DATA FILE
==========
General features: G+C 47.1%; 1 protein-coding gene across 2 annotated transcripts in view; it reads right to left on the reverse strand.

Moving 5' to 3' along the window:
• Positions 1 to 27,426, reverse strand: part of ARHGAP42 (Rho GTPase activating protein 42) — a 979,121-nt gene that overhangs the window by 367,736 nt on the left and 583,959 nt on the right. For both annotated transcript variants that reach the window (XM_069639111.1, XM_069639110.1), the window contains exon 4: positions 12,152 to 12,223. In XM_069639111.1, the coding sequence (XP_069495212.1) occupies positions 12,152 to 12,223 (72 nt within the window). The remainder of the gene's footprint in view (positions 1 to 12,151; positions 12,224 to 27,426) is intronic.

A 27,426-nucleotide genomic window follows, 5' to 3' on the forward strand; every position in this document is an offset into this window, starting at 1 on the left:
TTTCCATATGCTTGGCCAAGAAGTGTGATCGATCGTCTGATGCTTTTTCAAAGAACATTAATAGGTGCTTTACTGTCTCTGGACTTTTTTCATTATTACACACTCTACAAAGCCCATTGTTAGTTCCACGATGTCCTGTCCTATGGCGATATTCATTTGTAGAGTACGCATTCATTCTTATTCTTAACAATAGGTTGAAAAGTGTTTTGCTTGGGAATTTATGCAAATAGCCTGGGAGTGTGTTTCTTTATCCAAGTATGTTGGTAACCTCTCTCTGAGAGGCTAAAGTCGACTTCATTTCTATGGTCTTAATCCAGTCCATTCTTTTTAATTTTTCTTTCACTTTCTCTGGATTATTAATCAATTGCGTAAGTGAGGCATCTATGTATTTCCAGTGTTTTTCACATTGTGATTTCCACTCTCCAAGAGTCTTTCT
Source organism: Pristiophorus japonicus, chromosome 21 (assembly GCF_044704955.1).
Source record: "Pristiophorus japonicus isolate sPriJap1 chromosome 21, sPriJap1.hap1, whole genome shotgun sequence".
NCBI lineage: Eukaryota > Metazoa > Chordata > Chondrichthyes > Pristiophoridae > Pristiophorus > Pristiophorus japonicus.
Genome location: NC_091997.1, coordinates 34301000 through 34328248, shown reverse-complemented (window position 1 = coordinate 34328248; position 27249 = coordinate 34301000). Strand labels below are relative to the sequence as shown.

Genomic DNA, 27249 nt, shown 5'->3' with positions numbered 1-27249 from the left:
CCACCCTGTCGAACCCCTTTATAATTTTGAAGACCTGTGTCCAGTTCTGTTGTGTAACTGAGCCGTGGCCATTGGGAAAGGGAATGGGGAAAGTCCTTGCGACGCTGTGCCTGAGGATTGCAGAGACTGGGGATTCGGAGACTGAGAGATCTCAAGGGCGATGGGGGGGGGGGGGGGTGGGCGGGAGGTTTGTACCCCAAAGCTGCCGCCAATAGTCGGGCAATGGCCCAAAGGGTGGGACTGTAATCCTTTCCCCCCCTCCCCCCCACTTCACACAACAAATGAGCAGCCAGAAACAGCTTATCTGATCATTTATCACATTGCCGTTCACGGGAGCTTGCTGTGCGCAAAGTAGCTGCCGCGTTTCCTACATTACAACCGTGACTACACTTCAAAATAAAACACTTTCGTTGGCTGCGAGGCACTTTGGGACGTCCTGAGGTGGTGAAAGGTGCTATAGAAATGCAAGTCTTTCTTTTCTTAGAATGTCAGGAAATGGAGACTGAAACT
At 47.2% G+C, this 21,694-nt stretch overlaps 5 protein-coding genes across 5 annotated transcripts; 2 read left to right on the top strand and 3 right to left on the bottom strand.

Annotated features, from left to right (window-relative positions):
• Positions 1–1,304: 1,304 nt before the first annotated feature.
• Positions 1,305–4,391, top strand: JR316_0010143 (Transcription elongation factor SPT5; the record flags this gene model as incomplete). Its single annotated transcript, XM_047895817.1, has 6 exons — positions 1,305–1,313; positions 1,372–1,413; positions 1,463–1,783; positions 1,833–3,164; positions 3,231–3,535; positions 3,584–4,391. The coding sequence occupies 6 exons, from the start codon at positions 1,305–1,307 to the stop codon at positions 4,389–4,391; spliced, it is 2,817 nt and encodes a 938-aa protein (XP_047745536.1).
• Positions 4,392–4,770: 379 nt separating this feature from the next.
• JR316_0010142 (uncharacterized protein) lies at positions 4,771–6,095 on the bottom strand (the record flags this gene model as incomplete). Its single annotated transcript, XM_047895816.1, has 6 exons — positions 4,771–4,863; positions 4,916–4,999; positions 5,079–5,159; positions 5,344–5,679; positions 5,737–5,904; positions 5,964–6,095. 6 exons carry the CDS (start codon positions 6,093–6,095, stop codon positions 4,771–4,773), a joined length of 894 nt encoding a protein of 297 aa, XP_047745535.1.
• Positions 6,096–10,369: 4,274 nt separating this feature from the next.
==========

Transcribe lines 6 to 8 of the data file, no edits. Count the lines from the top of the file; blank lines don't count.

Source organism: Pristiophorus japonicus, chromosome 21 (assembly GCF_044704955.1).
Source record: "Pristiophorus japonicus isolate sPriJap1 chromosome 21, sPriJap1.hap1, whole genome shotgun sequence".
NCBI lineage: Eukaryota > Metazoa > Chordata > Chondrichthyes > Pristiophoridae > Pristiophorus > Pristiophorus japonicus.